An honor student at Holy Cross, he entered Yale Law School which had begun actively recruiting able blacks. At Yale he hung back from white teachers because, he later said, he feared they would give him a break just because of his race. Turning to the public sector after law school, he found a patron in the then Missouri attorney general, later Sen. John Danforth, a moderate Republican. But as a government lawyer, he avoided "black" law--civil rights--and specialized in tax and corporate law. In the Reagan administration, Thomas had no choice: the best job he could get was as assistant secretary for civil rights in the Education Department. After a year he became head of the Equal Employment Opportunity Commission. Openly ambitious for higher office, he ingratiated himself in conservative circles by preaching his self-help credo. He was sometimes treated with condescension. At the swearing-in ceremony for Thomas's second EEOC term in 1986, Assistant Attorney General for Civil Rights William Bradford Reynolds toasted him as "the epitome of the right kind of affirmative action." Thomas was stunned and resentful. He showed his own regard for affirmative action by rejecting the usual EEOC lawsuits-class actions on behalf of groups-to pursue only specific acts of individual discrimination.

Thomas made enemies along the way, offending liberal groups who may now haunt him at his confirmation hearings. Senior citizens' groups are not happy that Thomas let languish some 13,000 age-discrimination suits at the EEOC. Abortion-rights groups are up in arms about a speech he made at the conservative Heritage Foundation in 1987. Speaking in defense of "natural law," Thomas praised an article by right-winger Lewis Lehrman arguing on behalf of an "inalienable right" to life for the unborn. If Thomas shares Lehrman's convictions, he would be the most conservative Supreme Court justice, with the possible exception of Antonin Scalia. But the mere endorsement of an article is not proof positive. Some conservatives speculated that Thomas was being polite, since he was delivering his address in an auditorium named after Lehrman.

At his confirmation hearings, Thomas can probably dodge questions about abortion. Last week Vice President Dan Quayle suggested that Thomas follow the practice of other court nominees, who have often refused to discuss matters that might come before the court. Still, women's groups will openly oppose his nomination. Civil-rights groups may or may not follow suit. But they have launched a whispering campaign aimed at portraying him as an Uncle Tom.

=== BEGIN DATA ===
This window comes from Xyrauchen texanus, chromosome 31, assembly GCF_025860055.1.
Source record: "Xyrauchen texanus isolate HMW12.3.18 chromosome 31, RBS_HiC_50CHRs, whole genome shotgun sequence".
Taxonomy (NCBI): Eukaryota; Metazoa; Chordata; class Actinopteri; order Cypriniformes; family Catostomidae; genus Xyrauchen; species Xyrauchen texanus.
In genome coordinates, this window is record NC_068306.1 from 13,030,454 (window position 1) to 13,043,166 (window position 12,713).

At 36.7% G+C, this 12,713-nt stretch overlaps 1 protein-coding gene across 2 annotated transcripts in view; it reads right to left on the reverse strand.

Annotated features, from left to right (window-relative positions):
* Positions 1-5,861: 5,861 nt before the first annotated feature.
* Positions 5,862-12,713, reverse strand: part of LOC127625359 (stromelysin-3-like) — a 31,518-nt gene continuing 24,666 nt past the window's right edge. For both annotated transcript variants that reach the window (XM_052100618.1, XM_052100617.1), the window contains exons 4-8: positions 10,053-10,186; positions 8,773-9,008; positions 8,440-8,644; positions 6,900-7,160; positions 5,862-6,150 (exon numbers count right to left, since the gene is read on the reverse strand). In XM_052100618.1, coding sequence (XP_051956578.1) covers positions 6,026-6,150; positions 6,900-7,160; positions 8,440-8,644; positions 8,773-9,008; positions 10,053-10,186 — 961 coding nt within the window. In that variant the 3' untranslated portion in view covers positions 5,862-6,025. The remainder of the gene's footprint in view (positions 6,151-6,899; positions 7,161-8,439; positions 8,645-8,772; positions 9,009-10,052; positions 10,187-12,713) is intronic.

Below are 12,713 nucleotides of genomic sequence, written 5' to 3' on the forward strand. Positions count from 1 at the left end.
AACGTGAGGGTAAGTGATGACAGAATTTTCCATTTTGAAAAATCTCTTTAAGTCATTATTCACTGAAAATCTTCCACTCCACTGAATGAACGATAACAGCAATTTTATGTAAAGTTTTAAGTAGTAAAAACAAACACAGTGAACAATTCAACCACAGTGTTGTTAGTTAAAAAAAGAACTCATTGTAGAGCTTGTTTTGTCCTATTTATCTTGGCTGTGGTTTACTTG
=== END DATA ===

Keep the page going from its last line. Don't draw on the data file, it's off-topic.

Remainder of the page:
According to friends as well as detractors, Thomas enjoys the perquisites of power. He had a taste for cognac and cigars, though he abandoned alcohol after a friendly drinking contest one night in 1984. In 1987 he married Virginia Lamp, the daughter of a conservative white Republican family from Nebraska. He lives in Alexandria, Va., with his son from his first marriage, Jamal, 18, who attended private school.

None of the chatter about Thomas's personal life will make any difference at his Senate hearings if he conducts himself in his usual articulate manner. But Thomas has a temper. "There's a lot of anger in him," says a friend. Thomas once dismissed an EEOC employee by leaving a note on her chair stating, "You're fired." His deep laugh has an ominous edge at times, say colleagues. "It's this deep Santa Claus laugh that says, 'I'm watching you'," said a former aide.

Thomas has not made his climb unscarred. His mother, he once told a friend, locked him in his room for hours and told him he was ugly. When he was 7, she sent him to live with his grandparents because her new husband did not want to be burdened with children by a prior marriage. Thomas's grandparents could be "mean," he has said. But they gave him a fierce sense of pride and the courage to make the kind of passage most whites cannot imagine. The man who will come before the Senate Judiciary Committee this September will not bring a long record of judicial opinions upon which he can be judged. But his whole life has been a lesson in overcoming poverty and discrimination. If confirmed, the wisdom he gained may help him to sit in judgment on others.

If confirmed, Clarence Thomas could cast the deciding vote on a number of controversial issues. His views as expressed in speeches, interviews and published articles:

Thomas opposes affirmative action to redress widespread discrimination. He favors remedies only when an individual can show he or she personally suffered from specific acts of discrimination.

Thomas has said little about the abortion debate. In a 1987 speech, however, he did hint at his opposition to abortion by praising an article that claimed that fetuses have an inalienable right to life.

Thomas has quoted his mother as saying, "When they took God out of the schools, the schools went to hell." He added, "She may be right."


Clarence Thomas's rise from poverty to Supreme Court justice-designate: as an altar boy in 1964, his 1971 Holy Cross graduation picture, with his wife and nuns in 1990 when he was sworn in as a U.S. appeals court judge